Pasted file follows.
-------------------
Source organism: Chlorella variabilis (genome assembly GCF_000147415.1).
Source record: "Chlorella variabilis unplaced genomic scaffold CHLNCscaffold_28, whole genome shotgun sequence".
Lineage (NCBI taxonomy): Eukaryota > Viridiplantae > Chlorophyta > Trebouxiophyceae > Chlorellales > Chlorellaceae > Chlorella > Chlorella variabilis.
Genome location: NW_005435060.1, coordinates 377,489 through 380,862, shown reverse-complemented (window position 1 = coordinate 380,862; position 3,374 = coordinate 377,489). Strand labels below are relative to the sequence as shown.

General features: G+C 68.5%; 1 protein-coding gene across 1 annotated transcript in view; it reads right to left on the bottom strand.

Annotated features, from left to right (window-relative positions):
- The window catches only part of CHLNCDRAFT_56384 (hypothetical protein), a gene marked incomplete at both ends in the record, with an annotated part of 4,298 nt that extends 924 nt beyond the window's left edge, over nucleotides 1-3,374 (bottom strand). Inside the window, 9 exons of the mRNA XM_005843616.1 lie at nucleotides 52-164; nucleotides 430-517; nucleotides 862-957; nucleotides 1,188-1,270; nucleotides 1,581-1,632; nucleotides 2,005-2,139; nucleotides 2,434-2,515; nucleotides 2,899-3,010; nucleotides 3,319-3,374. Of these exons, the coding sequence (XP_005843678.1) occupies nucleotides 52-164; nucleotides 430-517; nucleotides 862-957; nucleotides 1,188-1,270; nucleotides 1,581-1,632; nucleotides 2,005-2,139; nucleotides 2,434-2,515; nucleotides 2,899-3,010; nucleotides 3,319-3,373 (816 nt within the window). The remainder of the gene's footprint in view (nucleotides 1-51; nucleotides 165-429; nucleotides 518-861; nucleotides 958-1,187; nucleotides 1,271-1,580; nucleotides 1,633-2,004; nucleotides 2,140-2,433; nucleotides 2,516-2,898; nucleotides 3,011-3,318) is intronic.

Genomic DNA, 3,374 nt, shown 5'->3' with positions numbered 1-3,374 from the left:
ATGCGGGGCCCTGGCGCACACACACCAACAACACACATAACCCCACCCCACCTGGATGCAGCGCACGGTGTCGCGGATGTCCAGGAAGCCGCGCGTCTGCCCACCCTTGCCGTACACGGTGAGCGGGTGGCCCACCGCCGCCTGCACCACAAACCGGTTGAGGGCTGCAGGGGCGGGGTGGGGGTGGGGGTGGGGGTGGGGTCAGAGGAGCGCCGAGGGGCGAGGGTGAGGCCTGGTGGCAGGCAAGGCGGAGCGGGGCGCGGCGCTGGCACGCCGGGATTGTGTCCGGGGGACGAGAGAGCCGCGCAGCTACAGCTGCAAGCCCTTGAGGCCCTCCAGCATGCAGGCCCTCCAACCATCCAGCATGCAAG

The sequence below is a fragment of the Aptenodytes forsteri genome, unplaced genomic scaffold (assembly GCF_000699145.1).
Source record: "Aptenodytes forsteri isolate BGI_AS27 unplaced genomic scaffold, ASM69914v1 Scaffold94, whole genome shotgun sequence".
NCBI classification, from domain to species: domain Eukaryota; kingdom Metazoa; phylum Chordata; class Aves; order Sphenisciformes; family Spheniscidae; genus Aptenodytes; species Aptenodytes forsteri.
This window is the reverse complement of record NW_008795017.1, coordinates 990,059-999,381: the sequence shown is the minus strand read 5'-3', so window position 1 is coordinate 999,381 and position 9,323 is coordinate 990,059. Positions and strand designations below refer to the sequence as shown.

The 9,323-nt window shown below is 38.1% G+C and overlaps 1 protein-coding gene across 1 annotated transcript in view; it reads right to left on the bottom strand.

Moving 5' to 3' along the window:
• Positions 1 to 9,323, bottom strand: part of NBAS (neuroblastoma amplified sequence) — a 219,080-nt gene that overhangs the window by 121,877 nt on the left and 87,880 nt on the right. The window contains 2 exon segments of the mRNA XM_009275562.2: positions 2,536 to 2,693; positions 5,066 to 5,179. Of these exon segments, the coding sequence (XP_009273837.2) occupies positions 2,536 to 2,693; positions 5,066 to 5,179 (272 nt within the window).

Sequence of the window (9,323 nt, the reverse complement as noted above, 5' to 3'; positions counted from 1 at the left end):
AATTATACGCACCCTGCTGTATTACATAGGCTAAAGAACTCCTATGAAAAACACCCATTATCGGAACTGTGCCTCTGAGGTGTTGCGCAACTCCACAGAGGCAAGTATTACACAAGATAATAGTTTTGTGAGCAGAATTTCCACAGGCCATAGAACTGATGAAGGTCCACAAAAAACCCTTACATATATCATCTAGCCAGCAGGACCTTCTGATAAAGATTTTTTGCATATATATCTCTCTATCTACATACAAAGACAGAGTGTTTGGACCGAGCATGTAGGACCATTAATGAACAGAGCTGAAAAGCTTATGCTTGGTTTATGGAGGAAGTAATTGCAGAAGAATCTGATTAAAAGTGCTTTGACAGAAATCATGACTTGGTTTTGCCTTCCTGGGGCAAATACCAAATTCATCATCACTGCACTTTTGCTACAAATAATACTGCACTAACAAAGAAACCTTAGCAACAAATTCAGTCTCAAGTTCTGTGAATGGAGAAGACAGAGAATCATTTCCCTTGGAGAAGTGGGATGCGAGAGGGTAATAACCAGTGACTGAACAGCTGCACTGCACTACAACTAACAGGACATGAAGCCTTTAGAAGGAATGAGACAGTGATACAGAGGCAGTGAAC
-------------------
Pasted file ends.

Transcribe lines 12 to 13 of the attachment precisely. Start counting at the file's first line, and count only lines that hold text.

NCBI classification, from domain to species: domain Eukaryota; kingdom Metazoa; phylum Chordata; class Aves; order Sphenisciformes; family Spheniscidae; genus Aptenodytes; species Aptenodytes forsteri.
This window is the reverse complement of record NW_008795017.1, coordinates 990,059-999,381: the sequence shown is the minus strand read 5'-3', so window position 1 is coordinate 999,381 and position 9,323 is coordinate 990,059. Positions and strand designations below refer to the sequence as shown.